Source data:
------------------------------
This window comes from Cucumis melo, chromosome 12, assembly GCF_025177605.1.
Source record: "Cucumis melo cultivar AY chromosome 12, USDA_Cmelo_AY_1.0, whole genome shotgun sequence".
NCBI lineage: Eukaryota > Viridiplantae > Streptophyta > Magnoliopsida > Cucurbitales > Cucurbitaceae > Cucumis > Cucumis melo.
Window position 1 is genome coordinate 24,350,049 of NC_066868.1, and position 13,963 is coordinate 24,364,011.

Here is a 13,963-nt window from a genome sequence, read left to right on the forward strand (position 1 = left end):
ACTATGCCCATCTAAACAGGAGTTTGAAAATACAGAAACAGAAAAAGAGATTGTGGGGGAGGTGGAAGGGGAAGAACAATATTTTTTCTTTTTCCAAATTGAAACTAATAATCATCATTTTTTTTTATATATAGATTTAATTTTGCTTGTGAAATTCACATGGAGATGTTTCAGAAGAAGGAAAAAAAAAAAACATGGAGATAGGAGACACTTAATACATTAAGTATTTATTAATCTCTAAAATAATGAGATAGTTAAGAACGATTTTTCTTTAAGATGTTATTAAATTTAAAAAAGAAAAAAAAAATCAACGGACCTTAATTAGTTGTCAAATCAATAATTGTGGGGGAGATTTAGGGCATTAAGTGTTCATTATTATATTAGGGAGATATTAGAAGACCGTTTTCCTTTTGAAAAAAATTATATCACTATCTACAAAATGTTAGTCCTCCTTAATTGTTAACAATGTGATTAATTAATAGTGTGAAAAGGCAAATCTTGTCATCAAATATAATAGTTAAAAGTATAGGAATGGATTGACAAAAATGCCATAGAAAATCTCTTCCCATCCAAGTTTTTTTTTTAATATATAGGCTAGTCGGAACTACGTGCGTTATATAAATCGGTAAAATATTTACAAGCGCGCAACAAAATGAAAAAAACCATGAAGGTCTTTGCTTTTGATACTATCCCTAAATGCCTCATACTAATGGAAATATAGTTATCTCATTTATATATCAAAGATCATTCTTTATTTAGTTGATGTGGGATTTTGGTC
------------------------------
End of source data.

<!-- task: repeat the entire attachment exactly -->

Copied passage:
This window comes from Cucumis melo, chromosome 12, assembly GCF_025177605.1.
Source record: "Cucumis melo cultivar AY chromosome 12, USDA_Cmelo_AY_1.0, whole genome shotgun sequence".
NCBI lineage: Eukaryota > Viridiplantae > Streptophyta > Magnoliopsida > Cucurbitales > Cucurbitaceae > Cucumis > Cucumis melo.
Window position 1 is genome coordinate 24,350,049 of NC_066868.1, and position 13,963 is coordinate 24,364,011.

Here is a 13,963-nt window from a genome sequence, read left to right on the forward strand (position 1 = left end):
ACTATGCCCATCTAAACAGGAGTTTGAAAATACAGAAACAGAAAAAGAGATTGTGGGGGAGGTGGAAGGGGAAGAACAATATTTTTTCTTTTTCCAAATTGAAACTAATAATCATCATTTTTTTTTATATATAGATTTAATTTTGCTTGTGAAATTCACATGGAGATGTTTCAGAAGAAGGAAAAAAAAAAAACATGGAGATAGGAGACACTTAATACATTAAGTATTTATTAATCTCTAAAATAATGAGATAGTTAAGAACGATTTTTCTTTAAGATGTTATTAAATTTAAAAAAGAAAAAAAAAATCAACGGACCTTAATTAGTTGTCAAATCAATAATTGTGGGGGAGATTTAGGGCATTAAGTGTTCATTATTATATTAGGGAGATATTAGAAGACCGTTTTCCTTTTGAAAAAAATTATATCACTATCTACAAAATGTTAGTCCTCCTTAATTGTTAACAATGTGATTAATTAATAGTGTGAAAAGGCAAATCTTGTCATCAAATATAATAGTTAAAAGTATAGGAATGGATTGACAAAAATGCCATAGAAAATCTCTTCCCATCCAAGTTTTTTTTTTAATATATAGGCTAGTCGGAACTACGTGCGTTATATAAATCGGTAAAATATTTACAAGCGCGCAACAAAATGAAAAAAACCATGAAGGTCTTTGCTTTTGATACTATCCCTAAATGCCTCATACTAATGGAAATATAGTTATCTCATTTATATATCAAAGATCATTCTTTATTTAGTTGATGTGGGATTTTGGTC